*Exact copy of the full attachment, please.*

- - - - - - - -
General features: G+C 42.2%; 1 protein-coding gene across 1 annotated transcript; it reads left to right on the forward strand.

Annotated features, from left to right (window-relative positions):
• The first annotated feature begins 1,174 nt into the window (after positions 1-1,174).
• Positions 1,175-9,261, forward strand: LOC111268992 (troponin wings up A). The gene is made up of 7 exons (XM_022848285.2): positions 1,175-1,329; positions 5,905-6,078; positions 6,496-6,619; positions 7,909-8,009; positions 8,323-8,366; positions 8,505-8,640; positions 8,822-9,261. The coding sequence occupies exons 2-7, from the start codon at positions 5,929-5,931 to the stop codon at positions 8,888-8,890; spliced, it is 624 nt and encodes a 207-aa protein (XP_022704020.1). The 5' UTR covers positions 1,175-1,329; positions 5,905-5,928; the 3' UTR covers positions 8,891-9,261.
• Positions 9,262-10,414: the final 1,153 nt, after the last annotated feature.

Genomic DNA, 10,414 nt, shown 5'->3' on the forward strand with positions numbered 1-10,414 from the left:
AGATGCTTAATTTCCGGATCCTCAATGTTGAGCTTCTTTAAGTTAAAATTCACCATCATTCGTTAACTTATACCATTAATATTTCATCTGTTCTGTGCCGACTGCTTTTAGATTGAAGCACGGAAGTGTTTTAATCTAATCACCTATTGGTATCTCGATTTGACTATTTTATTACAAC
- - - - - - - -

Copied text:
General features: G+C 42.2%; 1 protein-coding gene across 1 annotated transcript; it reads left to right on the forward strand.

Annotated features, from left to right (window-relative positions):
• The first annotated feature begins 1,174 nt into the window (after positions 1-1,174).
• Positions 1,175-9,261, forward strand: LOC111268992 (troponin wings up A). The gene is made up of 7 exons (XM_022848285.2): positions 1,175-1,329; positions 5,905-6,078; positions 6,496-6,619; positions 7,909-8,009; positions 8,323-8,366; positions 8,505-8,640; positions 8,822-9,261. The coding sequence occupies exons 2-7, from the start codon at positions 5,929-5,931 to the stop codon at positions 8,888-8,890; spliced, it is 624 nt and encodes a 207-aa protein (XP_022704020.1). The 5' UTR covers positions 1,175-1,329; positions 5,905-5,928; the 3' UTR covers positions 8,891-9,261.
• Positions 9,262-10,414: the final 1,153 nt, after the last annotated feature.

Genomic DNA, 10,414 nt, shown 5'->3' on the forward strand with positions numbered 1-10,414 from the left:
AGATGCTTAATTTCCGGATCCTCAATGTTGAGCTTCTTTAAGTTAAAATTCACCATCATTCGTTAACTTATACCATTAATATTTCATCTGTTCTGTGCCGACTGCTTTTAGATTGAAGCACGGAAGTGTTTTAATCTAATCACCTATTGGTATCTCGATTTGACTATTTTATTACAAC